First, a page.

PT and O&P: Mutual Objectives
The American Academy of Orthotists and Prosthetists announced in November that it will invest $210,000 in orthotic and prosthetic (O&P) research initiatives.
The Academy hopes to develop new protocols to enhance patient care standards and increase insurance reimbursement, according to a press release. Last month, the Academy held a State-of-the-Science Conference in Florida on "Body Powered vs. Myoelectric Upper Extremity Prostheses." Subject matter experts convened for two days to discuss the topic.
"Currently, there is insufficient evidence regarding the functional differences in upper-limb prostheses," said M. Jason Highsmith, PT, DPT, PhD, CP, FAAOP, chair of the research council and immediate past president of the Academy, in the release. "This State-of-the-Science Conference will help to inform upper-limb prosthesis selection and design to ensure that patients experience the best functional benefit for their specific needs."
A future conference on transtibial prostheses has been planned, as well as funding for a systematic review on people who use ankle-foot orthoses post-stroke. The goal of these efforts, according to the Academy, is to improve clinical practice, select interventions suited to the needs of individual patients and inspire evidence-based care.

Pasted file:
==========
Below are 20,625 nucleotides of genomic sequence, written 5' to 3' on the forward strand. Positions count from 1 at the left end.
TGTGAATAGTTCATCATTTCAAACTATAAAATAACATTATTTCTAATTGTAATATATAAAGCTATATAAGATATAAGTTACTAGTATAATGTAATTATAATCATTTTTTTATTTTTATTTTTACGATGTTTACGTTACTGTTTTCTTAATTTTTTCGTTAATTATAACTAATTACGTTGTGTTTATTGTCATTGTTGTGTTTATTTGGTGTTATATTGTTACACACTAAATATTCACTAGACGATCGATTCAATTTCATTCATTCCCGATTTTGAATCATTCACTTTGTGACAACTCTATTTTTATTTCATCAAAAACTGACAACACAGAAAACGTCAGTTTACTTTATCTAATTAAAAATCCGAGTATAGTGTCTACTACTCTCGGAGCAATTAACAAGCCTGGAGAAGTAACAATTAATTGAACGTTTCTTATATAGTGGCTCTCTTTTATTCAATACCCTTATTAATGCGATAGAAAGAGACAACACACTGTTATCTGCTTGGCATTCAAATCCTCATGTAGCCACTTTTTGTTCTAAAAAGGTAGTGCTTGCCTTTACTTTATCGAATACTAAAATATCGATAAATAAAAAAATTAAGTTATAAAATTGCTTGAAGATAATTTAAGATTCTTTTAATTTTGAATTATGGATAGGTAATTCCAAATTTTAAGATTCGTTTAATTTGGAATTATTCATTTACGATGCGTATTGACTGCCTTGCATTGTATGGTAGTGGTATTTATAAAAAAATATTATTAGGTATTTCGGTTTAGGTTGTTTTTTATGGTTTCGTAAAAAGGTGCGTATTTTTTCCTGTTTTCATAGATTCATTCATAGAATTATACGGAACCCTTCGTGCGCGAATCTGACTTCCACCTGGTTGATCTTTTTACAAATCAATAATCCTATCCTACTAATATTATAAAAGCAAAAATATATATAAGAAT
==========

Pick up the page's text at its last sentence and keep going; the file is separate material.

Physical therapists work hand-in-hand with O&P practitioners to return full function to patients impaired by an amputation, degenerative condition or neurological disease that limits use of one's limbs. They examine biomechanics, make suggestions regarding proper fit and alignment, devise compensatory strategies and instruct on proper care and maintenance of the device.
For this reason, O&P research informs and validates the field of physical rehabilitation as well.
"The Academy is making a significant investment in the future of O&P clinical care," declared Rick Miller, CO, FAAOP, president of the Academy. "I am thrilled that we are taking a leading role in developing research opportunities across such a broad range of focus areas."
Jonathan Bassett is editor of ADVANCE.